By the end, 16million people had been killed and 20million wounded in a war that had devastated and destroyed whole cities. Civilians and soldiers, often from poor backgrounds, paid the terrible price for a battle that was brought on by the rich and powerful rulers of competing imperialist powers...Very few benefited from the killing. It did, however, line the pockets of arms companies and their shareholders.
It's 00:30 on December 4th 2014. Russia has invaded Chechnya again. Maybe. Reports say that Chechnyan rebels have killed some police officers. Six rebels, or maybe fifty, or maybe three hundred. Others are speculating that with the number of reported military vehicles it must be more, but the number of military vehicles is unconfirmed. Putin's motorcade has been spotted rushing to the Kremlin. Nobody is quite sure what is going on.
Precisely because it is such a frequently used criticism of religious faith, the argument that war is a product of religion is worth considering. After all, we have recently had some horrific imagery from the Middle East that seems to suggest that religion is a bad thing. Nevertheless a number of points strike me.
Of course, there is no military solution to climate change. You can't resolve it with bombs and bullets. You can only solve it by ending our usage of fossil fuels, and protecting the public from the climate change impacts already in the pipeline. That is a rather different security challenge to the one usually faced by the military. But it also makes fossil fuels and the firms lobbying for them Public Enemy Number One.
Sexual violence is a specifically reprehensible form of violence, and includes rape and any other attack of a sexual nature perpetuated against both males and females. Its repercussions can be iniquitous, and may include acute and physical repercussions for survivors and witnesses. Human trafficking can also lead to sexual violence, and I will be discussing the issue of 'modern slavery' in this article. I will also highlight the brutal effects of sexual violence in conflict.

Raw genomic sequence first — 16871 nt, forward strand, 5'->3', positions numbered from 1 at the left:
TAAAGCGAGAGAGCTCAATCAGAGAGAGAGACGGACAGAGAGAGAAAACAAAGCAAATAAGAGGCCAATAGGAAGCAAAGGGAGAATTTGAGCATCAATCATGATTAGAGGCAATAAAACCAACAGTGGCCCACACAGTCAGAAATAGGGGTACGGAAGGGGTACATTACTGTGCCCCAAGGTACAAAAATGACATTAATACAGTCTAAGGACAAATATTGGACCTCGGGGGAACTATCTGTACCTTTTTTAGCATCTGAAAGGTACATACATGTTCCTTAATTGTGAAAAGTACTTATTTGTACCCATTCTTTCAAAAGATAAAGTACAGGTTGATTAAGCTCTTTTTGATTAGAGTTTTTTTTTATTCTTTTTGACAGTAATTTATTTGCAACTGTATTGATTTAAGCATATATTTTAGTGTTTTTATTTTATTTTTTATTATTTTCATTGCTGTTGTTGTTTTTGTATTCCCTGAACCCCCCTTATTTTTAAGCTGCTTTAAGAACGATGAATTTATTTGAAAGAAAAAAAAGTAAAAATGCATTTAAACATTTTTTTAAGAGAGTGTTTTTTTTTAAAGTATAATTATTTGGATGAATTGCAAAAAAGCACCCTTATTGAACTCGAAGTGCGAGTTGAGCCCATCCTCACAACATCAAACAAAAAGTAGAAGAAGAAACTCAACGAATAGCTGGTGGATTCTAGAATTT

Take a look at the media coverage of the recent uprisings in the Middle East and North Africa region. News of the sexual harassment of women in the "Arab uprising", brutal attacks, imprisonments and virginity tests of female protestors dominated the screens. Yet women played a significant role in these events. For them, the uprising was part of a long history of resistance to suppression and a lack of freedom in their countries. The fact is that women were fighting and have proved their existence despite the counter revolutionary and anti-women treatment that they were receiving.
We can, with our technology, our material and our enviable financial position, intervene on the right side. We can fight the aggressors, the fascists, and rescue Iraq from the scourge of Islamist violence. But this is only possible in coalition, in alliance. Leaving the Kurds to fight the Islamic State alone is immoral; abandoning Iraq is equally bad; and letting the United States shoulder the burdens of internationalism alone fails the very definition of the term.
It's a bicycle. The only thing I see under the stairs of one small home in the Gaza strip. A girl's small blue bicycle. A bit battered, had seen better days, but just a bicycle. Ahmad*, whose home it is, continues to point at it. I'm thoroughly bewildered. He stares at the bicycle. Then sits down heavily and starts speaking in slow, measured tones...
If we continue to feed this monster it will become much more problematic to defeat. Our leaders and the public who oppose military intervention now will only be repeating the mistakes we made in the 1930's by not stopping the Nazis before they became too powerful to stop quickly and effectively causing catastrophic loss of life totaling 60 million civilians and soldiers.
With the polls tightening and the bookmakers shortening their odds, there is now a very real chance that Scottish people will vote for independence in two weeks time... However, one of the most positive contributions has been the Scottish Government's commitment to a 'do no harm' arms exports policy in the event of a Yes vote.